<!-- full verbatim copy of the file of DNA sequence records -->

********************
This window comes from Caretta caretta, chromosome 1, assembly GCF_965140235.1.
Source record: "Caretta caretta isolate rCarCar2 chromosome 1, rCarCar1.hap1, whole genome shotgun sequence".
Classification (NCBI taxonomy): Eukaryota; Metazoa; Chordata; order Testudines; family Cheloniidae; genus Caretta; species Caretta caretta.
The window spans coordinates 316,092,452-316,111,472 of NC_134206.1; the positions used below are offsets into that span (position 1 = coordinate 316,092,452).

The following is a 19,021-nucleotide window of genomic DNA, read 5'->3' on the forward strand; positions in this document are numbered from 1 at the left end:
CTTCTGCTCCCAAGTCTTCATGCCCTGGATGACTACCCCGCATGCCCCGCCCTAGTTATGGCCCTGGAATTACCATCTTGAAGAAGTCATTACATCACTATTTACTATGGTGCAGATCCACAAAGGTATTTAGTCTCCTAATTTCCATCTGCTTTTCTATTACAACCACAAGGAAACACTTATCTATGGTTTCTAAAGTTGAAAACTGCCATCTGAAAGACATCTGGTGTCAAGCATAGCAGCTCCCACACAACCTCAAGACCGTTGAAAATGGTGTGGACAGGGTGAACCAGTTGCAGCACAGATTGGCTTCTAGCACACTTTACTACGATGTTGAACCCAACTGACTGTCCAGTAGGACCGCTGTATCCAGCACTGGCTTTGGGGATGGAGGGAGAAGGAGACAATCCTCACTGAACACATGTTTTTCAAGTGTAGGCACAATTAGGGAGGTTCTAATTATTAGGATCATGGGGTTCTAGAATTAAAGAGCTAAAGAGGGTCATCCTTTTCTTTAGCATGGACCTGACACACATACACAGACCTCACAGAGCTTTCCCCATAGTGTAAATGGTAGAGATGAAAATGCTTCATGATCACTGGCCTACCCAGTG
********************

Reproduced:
This window comes from Caretta caretta, chromosome 1, assembly GCF_965140235.1.
Source record: "Caretta caretta isolate rCarCar2 chromosome 1, rCarCar1.hap1, whole genome shotgun sequence".
Classification (NCBI taxonomy): Eukaryota; Metazoa; Chordata; order Testudines; family Cheloniidae; genus Caretta; species Caretta caretta.
The window spans coordinates 316,092,452-316,111,472 of NC_134206.1; the positions used below are offsets into that span (position 1 = coordinate 316,092,452).

The following is a 19,021-nucleotide window of genomic DNA, read 5'->3' on the forward strand; positions in this document are numbered from 1 at the left end:
CTTCTGCTCCCAAGTCTTCATGCCCTGGATGACTACCCCGCATGCCCCGCCCTAGTTATGGCCCTGGAATTACCATCTTGAAGAAGTCATTACATCACTATTTACTATGGTGCAGATCCACAAAGGTATTTAGTCTCCTAATTTCCATCTGCTTTTCTATTACAACCACAAGGAAACACTTATCTATGGTTTCTAAAGTTGAAAACTGCCATCTGAAAGACATCTGGTGTCAAGCATAGCAGCTCCCACACAACCTCAAGACCGTTGAAAATGGTGTGGACAGGGTGAACCAGTTGCAGCACAGATTGGCTTCTAGCACACTTTACTACGATGTTGAACCCAACTGACTGTCCAGTAGGACCGCTGTATCCAGCACTGGCTTTGGGGATGGAGGGAGAAGGAGACAATCCTCACTGAACACATGTTTTTCAAGTGTAGGCACAATTAGGGAGGTTCTAATTATTAGGATCATGGGGTTCTAGAATTAAAGAGCTAAAGAGGGTCATCCTTTTCTTTAGCATGGACCTGACACACATACACAGACCTCACAGAGCTTTCCCCATAGTGTAAATGGTAGAGATGAAAATGCTTCATGATCACTGGCCTACCCAGTG